•Detailed description of the behavior, including:
-Timing relative to sleep onset.
-Duration of each event and number of events per night.
-Nature of the movements (stereotyped versus random) – Stereotyped movements are characteristic in sleep-related movement disorders or epilepsy, whereas more complex and more variable movements are seen in parasomnias.
-Distribution of the movements (focal or generalized).
-Emesis – Emesis is suggestive of seizures.
-Level of consciousness (confused/responsive) during the episode.
-Large-amplitude body movements, such as rolling over side to side, adjusting bed clothes, or falling out of the bed. These movements may suggest a newly proposed entity, restless sleep disorder. (See 'Restless sleep disorder' below.)
•How often the behavior is occurring (eg, once or twice a month, once or twice a week, or nightly).
•Age of onset of the behavior and any changes in frequency over time, including whether the behavior has been present since infancy (primary) or was initially present, then absent for a period, and then present again at a later age (secondary).
•Whether the child has uncomfortable feelings in the limbs or urge to move the limbs around the time of sleep onset that prevent sleep onset or wake the child. Such symptoms are common descriptors of childhood-onset restless legs syndrome (RLS). It is important to make these inquiries with open-ended questions, using age-appropriate vocabulary, and to have the child describe the symptoms in his or her own words. Young children may describe the symptoms as "owwies," "ouchies," or "feeling like bugs or creepy crawlies are crawling on the legs or arms." (See "Restless legs syndrome and periodic limb movement disorder in children", section on 'History'.)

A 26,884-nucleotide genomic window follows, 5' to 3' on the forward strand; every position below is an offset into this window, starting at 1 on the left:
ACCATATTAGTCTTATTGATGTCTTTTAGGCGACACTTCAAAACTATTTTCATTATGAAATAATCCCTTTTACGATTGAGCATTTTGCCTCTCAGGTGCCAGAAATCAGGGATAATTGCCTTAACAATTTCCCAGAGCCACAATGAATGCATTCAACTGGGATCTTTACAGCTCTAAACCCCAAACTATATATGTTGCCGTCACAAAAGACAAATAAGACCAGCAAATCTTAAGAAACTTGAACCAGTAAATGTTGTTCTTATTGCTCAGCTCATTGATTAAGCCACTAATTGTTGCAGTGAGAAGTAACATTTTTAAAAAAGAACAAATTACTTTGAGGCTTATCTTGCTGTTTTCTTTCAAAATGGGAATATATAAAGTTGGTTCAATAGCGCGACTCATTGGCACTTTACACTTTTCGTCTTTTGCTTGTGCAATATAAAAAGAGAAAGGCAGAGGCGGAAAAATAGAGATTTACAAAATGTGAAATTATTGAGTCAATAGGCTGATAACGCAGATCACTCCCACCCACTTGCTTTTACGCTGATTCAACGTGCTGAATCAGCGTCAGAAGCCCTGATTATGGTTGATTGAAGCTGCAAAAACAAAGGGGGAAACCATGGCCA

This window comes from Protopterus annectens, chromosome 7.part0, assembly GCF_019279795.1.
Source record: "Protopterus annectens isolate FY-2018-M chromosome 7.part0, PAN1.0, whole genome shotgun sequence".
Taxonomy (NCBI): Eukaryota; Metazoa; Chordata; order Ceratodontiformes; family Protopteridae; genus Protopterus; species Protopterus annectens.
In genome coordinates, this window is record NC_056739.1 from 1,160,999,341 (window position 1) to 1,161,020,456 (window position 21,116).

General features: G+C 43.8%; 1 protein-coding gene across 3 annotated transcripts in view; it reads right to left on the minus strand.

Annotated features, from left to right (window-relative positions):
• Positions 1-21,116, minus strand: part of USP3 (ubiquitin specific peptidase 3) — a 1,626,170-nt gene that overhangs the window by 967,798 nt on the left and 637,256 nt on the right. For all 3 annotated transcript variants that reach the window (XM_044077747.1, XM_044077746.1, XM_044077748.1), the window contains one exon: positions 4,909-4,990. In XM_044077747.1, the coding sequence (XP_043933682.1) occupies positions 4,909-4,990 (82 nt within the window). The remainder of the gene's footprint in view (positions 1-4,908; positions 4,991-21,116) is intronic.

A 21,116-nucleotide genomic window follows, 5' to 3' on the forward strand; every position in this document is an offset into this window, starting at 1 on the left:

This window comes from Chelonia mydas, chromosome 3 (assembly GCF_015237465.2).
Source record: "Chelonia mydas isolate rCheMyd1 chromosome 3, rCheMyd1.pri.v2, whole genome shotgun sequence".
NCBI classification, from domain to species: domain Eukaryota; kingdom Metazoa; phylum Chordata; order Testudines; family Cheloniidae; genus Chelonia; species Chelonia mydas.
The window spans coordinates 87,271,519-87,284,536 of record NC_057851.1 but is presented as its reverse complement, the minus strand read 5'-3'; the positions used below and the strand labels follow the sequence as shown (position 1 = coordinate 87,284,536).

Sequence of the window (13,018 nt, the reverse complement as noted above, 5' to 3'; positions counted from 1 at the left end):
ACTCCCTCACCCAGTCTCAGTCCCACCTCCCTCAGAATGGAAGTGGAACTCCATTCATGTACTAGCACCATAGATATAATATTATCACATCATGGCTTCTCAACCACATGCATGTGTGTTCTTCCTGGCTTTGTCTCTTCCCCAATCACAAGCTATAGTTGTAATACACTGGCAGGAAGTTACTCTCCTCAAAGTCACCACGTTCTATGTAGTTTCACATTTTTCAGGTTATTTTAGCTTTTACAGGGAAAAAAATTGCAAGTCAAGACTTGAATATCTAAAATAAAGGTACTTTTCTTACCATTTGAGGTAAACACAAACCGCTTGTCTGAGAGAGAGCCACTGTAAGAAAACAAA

•Whether there are other sleep-related behaviors, including parasomnias (sleepwalking, confusional arousals, or night terrors).
•Is the caregiver able to provide video documentation of the behavior?
•Does the behavior bother the child or is it bothersome only to the person witnessing the behavior?
●Child's medical history, especially of neurologic disease (eg, epilepsy), delayed developmental milestones, and autism spectrum disorder.
●Child's prescribed medications, over-the-counter medications, and any ingested or topical supplements.
●Family history of epilepsy or sleep-related behaviors. As an example, sleepwalking is often familial.
Home video recording — When possible, we encourage parents and caregivers to provide video recordings of the child's behavior occurring in the home environment. A video may aid in diagnosis, especially when polysomnography in a sleep laboratory is not available or delayed.
Physical examination — Perform a detailed physical examination, including a complete neurologic evaluation, and an assessment for features that are associated with sleep apnea, including craniofacial anomalies like mandibular recession or maxillary and midfacial hypoplasia, tonsillar enlargement, and crowded oral airway. The possibility of obstructive sleep apnea (OSA) is relevant to some movement disorders because OSA can be associated with disorders of arousal from non-rapid eye movement (NREM) sleep, such as sleepwalking and sleep-related bruxism.
Further assessment — The steps above should give a provisional diagnosis. If a specific pathologic disorder is suspected, further evaluation is performed, as needed. As an example, a patient with frequent bruxism should have a dental evaluation.
In some cases, such as an unclear diagnosis or suspected sleep-related epilepsy, consultation with a sleep specialist or neurologist and nocturnal polysomnography, routine electroencephalography (EEG) and/or 24-hour video-EEG telemetry as an inpatient may be required. If nocturnal polysomnography is performed, additional limb leads and expanded EEG montage may be worthwhile for improved characterization of events.